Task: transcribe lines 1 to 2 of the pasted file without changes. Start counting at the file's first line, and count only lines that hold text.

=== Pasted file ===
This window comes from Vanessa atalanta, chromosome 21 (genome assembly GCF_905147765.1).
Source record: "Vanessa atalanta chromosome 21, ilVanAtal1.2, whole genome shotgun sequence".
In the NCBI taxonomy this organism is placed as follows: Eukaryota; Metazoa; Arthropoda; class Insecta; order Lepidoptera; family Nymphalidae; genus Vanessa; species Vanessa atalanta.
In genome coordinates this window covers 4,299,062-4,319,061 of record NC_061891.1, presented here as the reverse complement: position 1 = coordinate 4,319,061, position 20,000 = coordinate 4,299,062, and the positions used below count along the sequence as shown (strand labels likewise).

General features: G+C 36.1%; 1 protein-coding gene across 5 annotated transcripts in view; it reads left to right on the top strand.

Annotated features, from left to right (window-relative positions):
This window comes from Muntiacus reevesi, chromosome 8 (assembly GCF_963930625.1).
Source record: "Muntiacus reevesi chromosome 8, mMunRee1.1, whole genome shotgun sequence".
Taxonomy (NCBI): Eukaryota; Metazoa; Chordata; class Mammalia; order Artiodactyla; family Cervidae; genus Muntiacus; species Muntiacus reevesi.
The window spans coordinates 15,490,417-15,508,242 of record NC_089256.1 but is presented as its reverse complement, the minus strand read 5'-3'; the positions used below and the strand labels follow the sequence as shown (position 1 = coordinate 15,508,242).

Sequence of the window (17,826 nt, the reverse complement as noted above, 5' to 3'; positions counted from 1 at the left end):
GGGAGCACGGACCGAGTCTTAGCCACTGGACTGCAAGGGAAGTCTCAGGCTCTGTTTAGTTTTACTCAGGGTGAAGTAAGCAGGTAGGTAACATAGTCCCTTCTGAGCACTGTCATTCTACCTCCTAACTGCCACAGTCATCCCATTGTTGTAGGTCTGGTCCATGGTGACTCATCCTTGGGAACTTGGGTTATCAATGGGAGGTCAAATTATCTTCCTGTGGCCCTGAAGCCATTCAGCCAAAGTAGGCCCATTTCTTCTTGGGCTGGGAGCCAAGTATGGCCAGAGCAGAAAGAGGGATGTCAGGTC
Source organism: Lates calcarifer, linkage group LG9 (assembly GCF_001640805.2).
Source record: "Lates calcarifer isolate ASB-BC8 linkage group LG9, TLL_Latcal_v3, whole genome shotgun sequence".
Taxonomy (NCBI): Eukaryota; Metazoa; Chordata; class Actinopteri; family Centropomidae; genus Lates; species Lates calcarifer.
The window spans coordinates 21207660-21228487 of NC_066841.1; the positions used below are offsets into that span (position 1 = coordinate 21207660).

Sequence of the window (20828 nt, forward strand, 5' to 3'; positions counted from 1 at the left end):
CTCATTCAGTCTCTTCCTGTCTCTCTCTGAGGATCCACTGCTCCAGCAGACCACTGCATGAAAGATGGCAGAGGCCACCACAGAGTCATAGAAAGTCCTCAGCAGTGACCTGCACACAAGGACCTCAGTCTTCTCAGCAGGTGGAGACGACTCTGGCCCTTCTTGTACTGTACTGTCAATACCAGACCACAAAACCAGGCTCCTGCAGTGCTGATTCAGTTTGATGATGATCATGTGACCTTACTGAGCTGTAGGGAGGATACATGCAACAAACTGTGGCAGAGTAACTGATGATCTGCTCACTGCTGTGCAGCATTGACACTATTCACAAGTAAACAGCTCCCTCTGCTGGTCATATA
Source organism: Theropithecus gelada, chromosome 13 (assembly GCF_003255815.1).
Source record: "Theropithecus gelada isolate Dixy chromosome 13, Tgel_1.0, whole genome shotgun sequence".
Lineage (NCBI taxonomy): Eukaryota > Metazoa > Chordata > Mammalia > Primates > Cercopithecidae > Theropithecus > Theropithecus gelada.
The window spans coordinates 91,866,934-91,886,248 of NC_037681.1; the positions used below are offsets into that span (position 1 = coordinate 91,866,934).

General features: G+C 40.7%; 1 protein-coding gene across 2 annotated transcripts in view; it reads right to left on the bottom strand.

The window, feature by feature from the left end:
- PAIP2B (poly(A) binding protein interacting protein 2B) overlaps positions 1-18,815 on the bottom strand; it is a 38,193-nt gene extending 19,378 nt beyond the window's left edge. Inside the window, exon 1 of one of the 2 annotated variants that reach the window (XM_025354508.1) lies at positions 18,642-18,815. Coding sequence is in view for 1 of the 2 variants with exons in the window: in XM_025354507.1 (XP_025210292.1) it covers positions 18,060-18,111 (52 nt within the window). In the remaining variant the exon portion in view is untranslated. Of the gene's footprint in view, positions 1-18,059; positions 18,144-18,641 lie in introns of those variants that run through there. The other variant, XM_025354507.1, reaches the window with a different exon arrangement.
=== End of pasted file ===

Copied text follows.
This window comes from Vanessa atalanta, chromosome 21 (genome assembly GCF_905147765.1).
Source record: "Vanessa atalanta chromosome 21, ilVanAtal1.2, whole genome shotgun sequence".